USTR proposes carousel tariff retaliation on EU goods under Section 301

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EY Global

26 Jun 2020 PDF
Subject Tax Alert
Categories Indirect Tax

Executive summary

On 23 June 2020, the United States (US) Trade Representative (USTR) announced a review of products from the European Union (EU) subject to punitive tariffs under Section 301 of the Trade Act of 1974.1 The review, officially announced in a Federal Register Notice (FRN) on 26 June 2020, contemplates modifying the products currently subject to the tariffs through a concept known as carousel retaliation. The USTR is considering tariffs of up to 100% on 395 new products, as well as potential increases to the tariffs currently imposed.

Detailed discussion

The US and the EU have an ongoing dispute about subsidies provided by the EU and four individual countries, Germany, France, Spain, and the United Kingdom (UK), for manufacturing civil aircraft, which the US maintains has harmed US aircraft manufacturers. The US filed an action in 2004 challenging the subsidies as violative of World Trade Organization (WTO) obligations, and following a series of WTO actions, in October 2019 the WTO arbitrators authorized the US to impose countermeasures on US$7.5 billion2 of EU-origin goods.3 Accordingly, effective on 18 October 2019, the US took action under Section 301 to impose an additional 10% tariff on certain new aircraft imports with countries of origin of France, Germany, Spain and the UK, as well a 25% punitive tariff covering more than 150 categories of goods from specified EU countries. The actions were separated into 16 sections, where each section covered a listing of products originating in specified UK and/or EU Member States.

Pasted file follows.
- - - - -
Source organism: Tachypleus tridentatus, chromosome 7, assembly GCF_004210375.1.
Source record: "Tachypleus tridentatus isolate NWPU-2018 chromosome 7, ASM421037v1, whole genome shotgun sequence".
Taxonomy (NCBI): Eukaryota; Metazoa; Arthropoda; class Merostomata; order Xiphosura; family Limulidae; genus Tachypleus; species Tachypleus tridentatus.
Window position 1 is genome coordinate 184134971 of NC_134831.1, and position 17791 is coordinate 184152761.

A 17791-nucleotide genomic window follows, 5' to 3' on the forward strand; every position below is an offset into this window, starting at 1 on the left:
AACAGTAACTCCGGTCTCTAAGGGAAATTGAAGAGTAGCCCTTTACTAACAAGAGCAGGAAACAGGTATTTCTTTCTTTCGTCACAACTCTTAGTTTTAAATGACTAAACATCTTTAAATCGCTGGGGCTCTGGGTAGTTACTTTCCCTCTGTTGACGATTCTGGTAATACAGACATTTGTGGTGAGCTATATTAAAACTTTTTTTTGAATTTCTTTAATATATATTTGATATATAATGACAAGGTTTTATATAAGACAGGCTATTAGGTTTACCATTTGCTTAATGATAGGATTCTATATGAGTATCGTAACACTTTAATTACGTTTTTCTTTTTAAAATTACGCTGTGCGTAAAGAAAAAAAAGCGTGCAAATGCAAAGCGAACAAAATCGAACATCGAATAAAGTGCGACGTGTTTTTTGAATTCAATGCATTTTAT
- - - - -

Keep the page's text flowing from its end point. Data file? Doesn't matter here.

In February of 2020, the USTR announced proposed modifications to the list of products4 subject to the punitive duties. While the initially proposed list was expansive, targeting goods such as sparkling wine, luxury handbags, olive oil, helicopters, and motorcycles, the USTR made only minor modifications to the items subject to the punitive tariffs. Specifically, tariffs levied on new aircrafts from France, Germany, Spain and the UK were increased to 15% effective on 18 March 2020, while prune juice imported under HTSUS5 2009.89.40 was removed from the punitive tariff list.

On 23 June 2020, the USTR announced plans to again modify the list of EU products subject to punitive tariffs. This periodic revision of the product list is known as “carousel retaliation” and has the effect of pressuring trade partners by continually disturbing different industries. The FRN requests public comment on three Annexes, which include tariffs currently implemented as well as proposed tariffs, broken out as follows:

  • Annex I: products currently subject to additional duties of 15% or 25%
  • Annex II: products for which tariffs were previously proposed, but which are currently not subject to the punitive tariffs
  • Annex III: new products on which the USTR is considering imposing duties of up to 100%

Annex III, the newly proposed tariff list, applies only to goods with French, German, Spanish or UK origin. Notable products listed in Annex III include:

  • Decaffeinated coffee imported under HTSUS 0901.12.00
  • Bread, pastry, cakes, biscuits and similar baked products, and puddings, whether or not containing chocolate, fruit, nuts or confectionery imported under HTSUS 1905.90.10
  • Olive products including those imported under HTSUS 2005.70.02, 2005.70.04, 2005.70.50, 2005.70.60, 2005.70.70, 2005.70.75, 2005.70.97
  • Beer made from malt imported under HTSUS 2203.00.00
  • Vodka imported under HTSUS 2208.60.10, 2208.60.20, 2208.60.50
  • Gin and Geneve imported under HTSUS 2208.50.00
  • Self-propelled works trucks powered by an electric motor, fitted with lifting and handling equipment imported under HTSUS 8427.10.80